Bill Gardner at Logo Lounge just released his annual logo trends report and much of what he covers in the article has shown up a lot lately in the Invigor8 blog. Gardner identifies a handful of trends that you’ve very likely seen quite a bit of lately if you keep your eyes on the logo branding that is happening all around you. Some of what Gardner covers includes the now-iconic here pin, badges and banners, waves, molecular imagery and visual formulas. Gardner reminds us all that clichés are such for a reason (they usually work) and that bit of feedback right from the top is important sometimes for creatives to remember as they attempt to create something glowing for a client. Clichés need their own spin to stand alone, but the trends are present for a reason and understanding why they’re popular and why they work can help anyone working in branding see the benefit of something that is working for many clients. Going with a trend doesn’t make you a sell out, it makes you smart for recognizing a trend and using it to your full advantage. Clients may not always know the trends, but they can spot something that is fashionable (for lack of a better word) and that usually works for them.
One of my favorite examples that Gardner provides is that of the formula in branding. Formula brand marks work because they show the ingredients of what a business is providing. Formulas give the viewer a sense of sequence, simplicity and ease. There’s nothing to understand about the business because the logo spells it all out in a visually appealing series of images that fit the company like a glove. It’s engaging and educational and that’s really what you want from a brand.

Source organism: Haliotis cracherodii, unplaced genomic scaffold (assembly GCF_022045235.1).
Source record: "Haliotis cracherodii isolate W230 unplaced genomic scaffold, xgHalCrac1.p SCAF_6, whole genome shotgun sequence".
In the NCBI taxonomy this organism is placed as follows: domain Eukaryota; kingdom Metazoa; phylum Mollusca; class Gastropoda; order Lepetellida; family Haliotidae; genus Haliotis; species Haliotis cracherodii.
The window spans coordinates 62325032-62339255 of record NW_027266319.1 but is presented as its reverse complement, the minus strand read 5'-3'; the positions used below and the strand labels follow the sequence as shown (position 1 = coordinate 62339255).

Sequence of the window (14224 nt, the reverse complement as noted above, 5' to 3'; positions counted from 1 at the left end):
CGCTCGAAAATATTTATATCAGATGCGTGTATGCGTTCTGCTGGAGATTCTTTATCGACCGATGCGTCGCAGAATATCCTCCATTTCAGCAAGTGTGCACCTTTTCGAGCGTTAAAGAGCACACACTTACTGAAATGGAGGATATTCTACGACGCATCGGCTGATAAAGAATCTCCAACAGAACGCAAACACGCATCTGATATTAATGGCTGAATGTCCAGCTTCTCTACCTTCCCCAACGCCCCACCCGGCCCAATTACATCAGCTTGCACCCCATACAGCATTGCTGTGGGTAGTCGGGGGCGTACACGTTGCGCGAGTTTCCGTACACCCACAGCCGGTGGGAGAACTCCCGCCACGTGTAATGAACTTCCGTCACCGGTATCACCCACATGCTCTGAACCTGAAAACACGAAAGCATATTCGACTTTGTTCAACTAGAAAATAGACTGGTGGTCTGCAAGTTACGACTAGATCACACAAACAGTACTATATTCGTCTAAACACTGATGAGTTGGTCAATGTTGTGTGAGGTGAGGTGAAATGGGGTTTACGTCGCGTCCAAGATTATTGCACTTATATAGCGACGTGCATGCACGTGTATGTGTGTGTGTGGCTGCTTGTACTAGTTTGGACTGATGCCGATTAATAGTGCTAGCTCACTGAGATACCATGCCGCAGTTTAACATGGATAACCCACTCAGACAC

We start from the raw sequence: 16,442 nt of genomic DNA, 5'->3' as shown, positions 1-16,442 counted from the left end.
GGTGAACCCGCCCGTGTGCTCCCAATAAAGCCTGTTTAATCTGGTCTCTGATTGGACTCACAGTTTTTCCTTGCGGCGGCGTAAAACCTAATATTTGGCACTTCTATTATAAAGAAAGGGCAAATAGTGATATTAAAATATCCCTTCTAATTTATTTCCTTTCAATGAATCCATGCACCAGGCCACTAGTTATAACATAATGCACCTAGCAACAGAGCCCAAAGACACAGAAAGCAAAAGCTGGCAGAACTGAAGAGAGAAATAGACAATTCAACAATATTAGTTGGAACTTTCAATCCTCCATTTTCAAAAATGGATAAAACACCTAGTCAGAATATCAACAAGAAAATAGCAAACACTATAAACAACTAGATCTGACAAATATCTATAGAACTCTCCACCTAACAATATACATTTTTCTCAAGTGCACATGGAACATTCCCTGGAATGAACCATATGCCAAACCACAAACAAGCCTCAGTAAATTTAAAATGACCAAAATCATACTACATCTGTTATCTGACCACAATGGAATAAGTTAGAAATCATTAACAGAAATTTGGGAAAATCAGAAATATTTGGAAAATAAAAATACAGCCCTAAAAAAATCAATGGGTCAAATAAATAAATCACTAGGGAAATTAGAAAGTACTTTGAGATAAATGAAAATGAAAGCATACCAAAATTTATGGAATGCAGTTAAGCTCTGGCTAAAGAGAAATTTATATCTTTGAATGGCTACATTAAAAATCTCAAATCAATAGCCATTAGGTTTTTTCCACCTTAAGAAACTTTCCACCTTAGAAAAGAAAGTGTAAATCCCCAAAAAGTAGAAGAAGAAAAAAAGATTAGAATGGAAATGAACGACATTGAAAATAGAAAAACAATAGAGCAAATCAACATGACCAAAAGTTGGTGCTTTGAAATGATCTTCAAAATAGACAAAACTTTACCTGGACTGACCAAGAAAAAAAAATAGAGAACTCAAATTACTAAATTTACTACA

The banner trend was highlighted most recently on this blog with Sweet Chick, a Brooklyn fried chicken joint. Sweet Chick’s banner, laying on top of the chicken image, ties the brand mark together with the necessary words to accompany the image. The banner acts like a bow, bringing it all together.
The line craft trend showed up here in the brand review of Abi-Haus and like Gardner says, the understated elegance of the logo creates a vintage vibe without relying on too many cliched vintage elements. Of course earlier I said clichés work, but they can also be dangerous. However, they can work out wonderfully when you stick to one trending cliché and dress up the rest of a brand mark with creative measures influenced directly from the brand. These are a just a few examples of restaurant branding reviews we’ve done recently that feature some of the trends Gardner describes.
One parting shot from Gardner regarding trends and logo work in general: approachable is always a good way to go in logo design, but maintaining a genuine vibe is priority No. 1. Trends mean nothing if the brand vibe you create for a client is uninspired.